Stanford aims to make genetic testing a normal part of patient care, and it's teaming up with Google to make that happen. The university's School of Medicine will launch Clinical Genomics Service this fall, which is powered by Google Genomics that stores DNA data in the cloud. DNA sequencing is built into the system -- doctors that request for it will get a large amount of data back. They can then use Google Cloud to analyze the data they get and compare it against other information in the system to find any anomaly that might be responsible for a patient's condition. It could improve how doctors treat different cancers and help decipher illnesses that are especially hard to diagnose and treat correctly.
Lloyd Minor, Stanford's School of Medicine dean, said:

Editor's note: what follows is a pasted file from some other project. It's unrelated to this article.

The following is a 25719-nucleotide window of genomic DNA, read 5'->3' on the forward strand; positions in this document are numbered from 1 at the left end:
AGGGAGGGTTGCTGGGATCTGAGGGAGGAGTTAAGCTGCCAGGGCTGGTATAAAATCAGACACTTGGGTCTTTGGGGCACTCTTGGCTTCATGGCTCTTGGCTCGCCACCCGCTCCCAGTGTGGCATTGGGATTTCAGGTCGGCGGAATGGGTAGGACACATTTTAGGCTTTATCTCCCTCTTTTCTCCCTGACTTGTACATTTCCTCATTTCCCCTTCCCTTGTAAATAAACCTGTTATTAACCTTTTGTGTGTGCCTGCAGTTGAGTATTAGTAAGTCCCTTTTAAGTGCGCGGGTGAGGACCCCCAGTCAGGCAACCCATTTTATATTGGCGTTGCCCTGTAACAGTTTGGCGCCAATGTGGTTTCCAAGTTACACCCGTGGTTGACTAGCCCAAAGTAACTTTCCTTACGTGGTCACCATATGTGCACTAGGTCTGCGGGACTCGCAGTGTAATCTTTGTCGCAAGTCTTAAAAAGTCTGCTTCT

"In the past few years, the amount of available data about health care has exploded. While researchers are learning to integrate this big data, putting it to work for individual patients, in real time, is a huge challenge. Our collaboration with Google will help us to meet this challenge."
While Stanford is storing all the DNA data it gets on the Google Cloud Platform, only the university will have access to it. Further, the system will encrypt patient information and keep it within servers in the United States for extra security.